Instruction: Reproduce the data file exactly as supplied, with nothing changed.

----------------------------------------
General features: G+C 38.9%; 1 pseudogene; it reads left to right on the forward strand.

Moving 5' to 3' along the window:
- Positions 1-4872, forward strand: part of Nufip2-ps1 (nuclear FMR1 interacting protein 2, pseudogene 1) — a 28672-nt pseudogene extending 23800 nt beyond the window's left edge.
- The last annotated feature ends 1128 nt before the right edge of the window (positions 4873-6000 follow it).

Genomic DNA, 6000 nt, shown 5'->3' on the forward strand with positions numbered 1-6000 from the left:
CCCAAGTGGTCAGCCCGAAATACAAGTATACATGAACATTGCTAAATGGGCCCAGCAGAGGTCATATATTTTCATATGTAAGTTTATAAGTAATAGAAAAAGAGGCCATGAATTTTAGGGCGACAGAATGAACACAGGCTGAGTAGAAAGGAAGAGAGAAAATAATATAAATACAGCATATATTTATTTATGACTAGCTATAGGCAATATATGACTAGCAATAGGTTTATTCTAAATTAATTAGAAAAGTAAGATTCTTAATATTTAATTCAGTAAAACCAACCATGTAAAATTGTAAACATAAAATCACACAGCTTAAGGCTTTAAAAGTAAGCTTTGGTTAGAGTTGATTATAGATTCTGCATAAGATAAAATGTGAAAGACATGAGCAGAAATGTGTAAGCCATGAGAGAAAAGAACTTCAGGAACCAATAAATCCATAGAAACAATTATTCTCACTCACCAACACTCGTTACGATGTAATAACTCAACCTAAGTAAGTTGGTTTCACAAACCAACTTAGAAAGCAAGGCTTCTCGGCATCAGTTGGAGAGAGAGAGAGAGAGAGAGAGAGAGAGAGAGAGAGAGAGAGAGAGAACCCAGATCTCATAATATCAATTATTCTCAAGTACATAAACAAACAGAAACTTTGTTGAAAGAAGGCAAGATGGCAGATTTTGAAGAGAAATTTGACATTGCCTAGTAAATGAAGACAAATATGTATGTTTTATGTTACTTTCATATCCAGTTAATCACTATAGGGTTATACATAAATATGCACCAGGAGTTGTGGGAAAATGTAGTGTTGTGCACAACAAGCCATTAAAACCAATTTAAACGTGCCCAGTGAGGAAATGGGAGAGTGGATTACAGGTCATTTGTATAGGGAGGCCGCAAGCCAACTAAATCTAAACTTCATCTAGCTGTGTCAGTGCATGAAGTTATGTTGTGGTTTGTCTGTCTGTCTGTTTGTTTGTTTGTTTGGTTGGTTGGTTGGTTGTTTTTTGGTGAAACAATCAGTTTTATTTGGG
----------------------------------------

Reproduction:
General features: G+C 38.9%; 1 pseudogene; it reads left to right on the forward strand.

Moving 5' to 3' along the window:
- Positions 1-4872, forward strand: part of Nufip2-ps1 (nuclear FMR1 interacting protein 2, pseudogene 1) — a 28672-nt pseudogene extending 23800 nt beyond the window's left edge.
- The last annotated feature ends 1128 nt before the right edge of the window (positions 4873-6000 follow it).

Genomic DNA, 6000 nt, shown 5'->3' on the forward strand with positions numbered 1-6000 from the left:
CCCAAGTGGTCAGCCCGAAATACAAGTATACATGAACATTGCTAAATGGGCCCAGCAGAGGTCATATATTTTCATATGTAAGTTTATAAGTAATAGAAAAAGAGGCCATGAATTTTAGGGCGACAGAATGAACACAGGCTGAGTAGAAAGGAAGAGAGAAAATAATATAAATACAGCATATATTTATTTATGACTAGCTATAGGCAATATATGACTAGCAATAGGTTTATTCTAAATTAATTAGAAAAGTAAGATTCTTAATATTTAATTCAGTAAAACCAACCATGTAAAATTGTAAACATAAAATCACACAGCTTAAGGCTTTAAAAGTAAGCTTTGGTTAGAGTTGATTATAGATTCTGCATAAGATAAAATGTGAAAGACATGAGCAGAAATGTGTAAGCCATGAGAGAAAAGAACTTCAGGAACCAATAAATCCATAGAAACAATTATTCTCACTCACCAACACTCGTTACGATGTAATAACTCAACCTAAGTAAGTTGGTTTCACAAACCAACTTAGAAAGCAAGGCTTCTCGGCATCAGTTGGAGAGAGAGAGAGAGAGAGAGAGAGAGAGAGAGAGAGAGAGAGAGAGAACCCAGATCTCATAATATCAATTATTCTCAAGTACATAAACAAACAGAAACTTTGTTGAAAGAAGGCAAGATGGCAGATTTTGAAGAGAAATTTGACATTGCCTAGTAAATGAAGACAAATATGTATGTTTTATGTTACTTTCATATCCAGTTAATCACTATAGGGTTATACATAAATATGCACCAGGAGTTGTGGGAAAATGTAGTGTTGTGCACAACAAGCCATTAAAACCAATTTAAACGTGCCCAGTGAGGAAATGGGAGAGTGGATTACAGGTCATTTGTATAGGGAGGCCGCAAGCCAACTAAATCTAAACTTCATCTAGCTGTGTCAGTGCATGAAGTTATGTTGTGGTTTGTCTGTCTGTCTGTTTGTTTGTTTGTTTGGTTGGTTGGTTGGTTGTTTTTTGGTGAAACAATCAGTTTTATTTGGG